MODESTO -- It's day two of the Amgen Tour of California, and the men started in Modesto and went all the way to San Jose.
After a relatively easy course in Sacramento on Sunday, 135 riders from 17 teams are battling in Stage 2 -- which boasts one of the biggest hurdles in cycling.
"Our climbs are categorized from Category 3, which is the easiest, to Category 1, which is the hardest. Then we have another category called HC, but that means it's beyond category. It is so tough, we can't even categorize it. And that's what they're facing in Mt. Hamilton," Amgen Tour of California Course Director Eric Smith said.
By the end of Stage 1 in Sacramento, all cyclists finished within 2 to 3 seconds of each other.
Not after Mt. Hamilton.
"You'll have five or six riders who are now in contention for the race lead all the way through to Pasadena. So now you're going to have more aggressive racing through the rest of the week. This is it ... On Stage 2, the cream rises to the top," Smith said.
But you can't end strong, if you don't start strong. Modesto was chosen as a host city for the fifth time this year.... this time at the starting line.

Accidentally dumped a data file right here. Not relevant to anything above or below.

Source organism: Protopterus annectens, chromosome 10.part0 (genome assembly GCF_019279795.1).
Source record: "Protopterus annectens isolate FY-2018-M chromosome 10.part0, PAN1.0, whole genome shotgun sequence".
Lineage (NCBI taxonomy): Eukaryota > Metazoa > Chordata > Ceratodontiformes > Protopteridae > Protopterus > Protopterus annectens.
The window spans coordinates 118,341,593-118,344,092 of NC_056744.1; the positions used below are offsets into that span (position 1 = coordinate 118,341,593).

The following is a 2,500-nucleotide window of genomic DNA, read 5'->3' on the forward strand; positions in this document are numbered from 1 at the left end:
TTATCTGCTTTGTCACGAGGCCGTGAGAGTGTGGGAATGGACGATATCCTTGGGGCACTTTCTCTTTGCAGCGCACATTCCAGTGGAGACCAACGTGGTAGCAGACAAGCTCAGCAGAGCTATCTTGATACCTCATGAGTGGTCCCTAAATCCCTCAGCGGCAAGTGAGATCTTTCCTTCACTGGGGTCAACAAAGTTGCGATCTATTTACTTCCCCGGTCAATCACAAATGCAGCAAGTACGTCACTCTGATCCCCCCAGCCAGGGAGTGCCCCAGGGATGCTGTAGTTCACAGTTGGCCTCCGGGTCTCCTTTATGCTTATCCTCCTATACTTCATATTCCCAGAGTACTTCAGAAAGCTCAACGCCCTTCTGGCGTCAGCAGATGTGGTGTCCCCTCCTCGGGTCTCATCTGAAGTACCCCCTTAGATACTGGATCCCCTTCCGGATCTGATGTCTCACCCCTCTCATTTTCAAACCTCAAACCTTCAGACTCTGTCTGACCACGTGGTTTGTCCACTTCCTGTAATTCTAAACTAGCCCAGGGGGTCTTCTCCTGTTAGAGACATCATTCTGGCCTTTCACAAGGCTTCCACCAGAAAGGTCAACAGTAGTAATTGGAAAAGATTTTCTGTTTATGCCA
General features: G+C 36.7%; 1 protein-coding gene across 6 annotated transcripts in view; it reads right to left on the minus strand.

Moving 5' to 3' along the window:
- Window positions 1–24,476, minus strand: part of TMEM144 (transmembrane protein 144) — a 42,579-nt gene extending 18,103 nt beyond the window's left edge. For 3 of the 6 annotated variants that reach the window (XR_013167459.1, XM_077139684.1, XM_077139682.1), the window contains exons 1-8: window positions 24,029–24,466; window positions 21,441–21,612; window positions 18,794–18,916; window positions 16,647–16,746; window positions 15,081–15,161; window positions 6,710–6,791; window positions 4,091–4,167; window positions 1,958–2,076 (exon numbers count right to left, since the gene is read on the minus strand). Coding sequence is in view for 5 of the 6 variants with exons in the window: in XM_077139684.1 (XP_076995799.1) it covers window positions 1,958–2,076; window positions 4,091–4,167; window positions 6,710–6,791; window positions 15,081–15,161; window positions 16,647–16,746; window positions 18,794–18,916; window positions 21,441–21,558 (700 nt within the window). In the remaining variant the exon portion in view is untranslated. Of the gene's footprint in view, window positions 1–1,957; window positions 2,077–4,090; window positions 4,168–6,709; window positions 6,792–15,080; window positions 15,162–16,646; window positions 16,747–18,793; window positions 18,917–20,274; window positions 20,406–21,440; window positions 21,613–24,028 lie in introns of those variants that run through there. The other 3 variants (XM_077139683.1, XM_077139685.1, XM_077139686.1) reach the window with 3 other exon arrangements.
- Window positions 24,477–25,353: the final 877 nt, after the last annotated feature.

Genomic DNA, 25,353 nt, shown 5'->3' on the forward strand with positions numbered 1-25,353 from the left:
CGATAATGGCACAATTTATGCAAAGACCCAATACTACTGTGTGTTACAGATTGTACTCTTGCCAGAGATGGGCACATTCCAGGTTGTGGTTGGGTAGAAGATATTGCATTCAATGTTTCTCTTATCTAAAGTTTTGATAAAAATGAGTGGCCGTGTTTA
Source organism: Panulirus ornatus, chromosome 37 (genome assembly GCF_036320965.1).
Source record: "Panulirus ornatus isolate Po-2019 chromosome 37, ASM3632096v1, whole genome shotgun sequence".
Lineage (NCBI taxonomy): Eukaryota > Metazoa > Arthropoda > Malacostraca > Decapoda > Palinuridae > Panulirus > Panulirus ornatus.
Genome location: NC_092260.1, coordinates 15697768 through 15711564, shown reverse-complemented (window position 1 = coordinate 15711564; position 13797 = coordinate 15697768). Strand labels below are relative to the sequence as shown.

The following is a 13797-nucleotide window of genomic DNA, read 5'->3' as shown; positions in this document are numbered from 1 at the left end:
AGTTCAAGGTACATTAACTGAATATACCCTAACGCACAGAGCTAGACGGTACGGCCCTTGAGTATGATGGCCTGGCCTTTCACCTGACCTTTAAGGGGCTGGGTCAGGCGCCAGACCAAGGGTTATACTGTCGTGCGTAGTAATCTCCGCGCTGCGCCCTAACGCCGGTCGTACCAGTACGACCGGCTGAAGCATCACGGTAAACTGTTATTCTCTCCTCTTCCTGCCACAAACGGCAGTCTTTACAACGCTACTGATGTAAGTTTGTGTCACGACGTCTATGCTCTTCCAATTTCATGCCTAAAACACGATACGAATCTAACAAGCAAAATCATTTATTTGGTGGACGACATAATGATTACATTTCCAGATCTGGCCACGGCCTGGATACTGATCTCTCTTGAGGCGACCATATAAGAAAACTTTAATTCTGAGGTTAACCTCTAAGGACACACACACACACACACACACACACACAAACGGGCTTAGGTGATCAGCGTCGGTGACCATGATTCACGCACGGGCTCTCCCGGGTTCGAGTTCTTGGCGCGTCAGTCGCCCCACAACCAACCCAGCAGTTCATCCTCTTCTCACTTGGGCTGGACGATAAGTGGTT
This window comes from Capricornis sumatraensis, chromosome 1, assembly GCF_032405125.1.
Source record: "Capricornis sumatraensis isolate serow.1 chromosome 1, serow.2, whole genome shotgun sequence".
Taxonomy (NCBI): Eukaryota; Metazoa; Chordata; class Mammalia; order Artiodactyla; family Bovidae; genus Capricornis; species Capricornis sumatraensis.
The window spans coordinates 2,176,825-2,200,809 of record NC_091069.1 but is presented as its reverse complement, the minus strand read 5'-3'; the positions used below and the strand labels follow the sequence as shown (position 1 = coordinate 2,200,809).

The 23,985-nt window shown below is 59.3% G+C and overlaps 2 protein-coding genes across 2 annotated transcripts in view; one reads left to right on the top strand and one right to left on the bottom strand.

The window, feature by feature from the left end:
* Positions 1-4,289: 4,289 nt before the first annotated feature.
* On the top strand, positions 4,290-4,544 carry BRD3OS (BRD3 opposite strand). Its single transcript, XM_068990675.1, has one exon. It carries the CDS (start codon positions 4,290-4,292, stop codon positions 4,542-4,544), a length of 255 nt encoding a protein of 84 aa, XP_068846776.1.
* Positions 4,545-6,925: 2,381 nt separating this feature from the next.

Amy Vickery - Public Information Officer, City of Modesto
"We have a great climate. Like, a Mediterranean culture, where you can do outdoor sports like 11 months out of the year. So it is a great fit for sporting events to come here. The community really loves cycling stuff. And outdoor lifestyle events in general," said Amy Vickery with the city of Modesto.
That's where you'll meet people like Brian Swander.
"I'm not a hoarder. I'm a collector. There's a difference, you know?" said Swander, a vintage bike collector.
He brought five of his 20 vintage bikes for the Amgen crowd to see. And once you start asking questions about bikes... the 65-year-old knows everything.
"This one's a little old and crotchety. This one's a little longer."
"This is invented and designed for the British army in 1913."
He hopes his passion for old bikes in the presence of the newest, most state-of-the-art race bikes gets people interested in the world of cycling.
"It provides context for pedal power transportation," he said.